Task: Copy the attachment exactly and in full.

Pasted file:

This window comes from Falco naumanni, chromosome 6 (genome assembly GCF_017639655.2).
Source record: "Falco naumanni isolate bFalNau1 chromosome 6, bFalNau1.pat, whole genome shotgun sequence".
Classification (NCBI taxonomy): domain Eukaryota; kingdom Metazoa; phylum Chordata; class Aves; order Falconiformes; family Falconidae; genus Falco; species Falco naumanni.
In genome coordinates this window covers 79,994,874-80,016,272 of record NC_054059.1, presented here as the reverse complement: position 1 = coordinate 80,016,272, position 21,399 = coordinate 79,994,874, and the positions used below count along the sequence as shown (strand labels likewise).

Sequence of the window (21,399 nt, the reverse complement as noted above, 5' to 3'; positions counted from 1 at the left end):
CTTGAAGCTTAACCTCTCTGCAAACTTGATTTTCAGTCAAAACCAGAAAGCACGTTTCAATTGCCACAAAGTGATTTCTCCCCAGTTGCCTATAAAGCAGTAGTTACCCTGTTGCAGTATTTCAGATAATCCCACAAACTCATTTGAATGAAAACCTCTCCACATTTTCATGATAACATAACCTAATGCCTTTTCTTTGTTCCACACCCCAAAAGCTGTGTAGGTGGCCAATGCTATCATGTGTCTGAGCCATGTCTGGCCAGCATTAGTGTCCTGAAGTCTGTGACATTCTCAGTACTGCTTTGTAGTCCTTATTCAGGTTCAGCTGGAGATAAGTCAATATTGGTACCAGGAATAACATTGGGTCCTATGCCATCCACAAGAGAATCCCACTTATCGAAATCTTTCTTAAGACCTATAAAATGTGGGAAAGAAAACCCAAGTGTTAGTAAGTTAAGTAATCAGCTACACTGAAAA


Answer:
This window comes from Falco naumanni, chromosome 6 (genome assembly GCF_017639655.2).
Source record: "Falco naumanni isolate bFalNau1 chromosome 6, bFalNau1.pat, whole genome shotgun sequence".
Classification (NCBI taxonomy): domain Eukaryota; kingdom Metazoa; phylum Chordata; class Aves; order Falconiformes; family Falconidae; genus Falco; species Falco naumanni.
In genome coordinates this window covers 79,994,874-80,016,272 of record NC_054059.1, presented here as the reverse complement: position 1 = coordinate 80,016,272, position 21,399 = coordinate 79,994,874, and the positions used below count along the sequence as shown (strand labels likewise).

Sequence of the window (21,399 nt, the reverse complement as noted above, 5' to 3'; positions counted from 1 at the left end):
CTTGAAGCTTAACCTCTCTGCAAACTTGATTTTCAGTCAAAACCAGAAAGCACGTTTCAATTGCCACAAAGTGATTTCTCCCCAGTTGCCTATAAAGCAGTAGTTACCCTGTTGCAGTATTTCAGATAATCCCACAAACTCATTTGAATGAAAACCTCTCCACATTTTCATGATAACATAACCTAATGCCTTTTCTTTGTTCCACACCCCAAAAGCTGTGTAGGTGGCCAATGCTATCATGTGTCTGAGCCATGTCTGGCCAGCATTAGTGTCCTGAAGTCTGTGACATTCTCAGTACTGCTTTGTAGTCCTTATTCAGGTTCAGCTGGAGATAAGTCAATATTGGTACCAGGAATAACATTGGGTCCTATGCCATCCACAAGAGAATCCCACTTATCGAAATCTTTCTTAAGACCTATAAAATGTGGGAAAGAAAACCCAAGTGTTAGTAAGTTAAGTAATCAGCTACACTGAAAA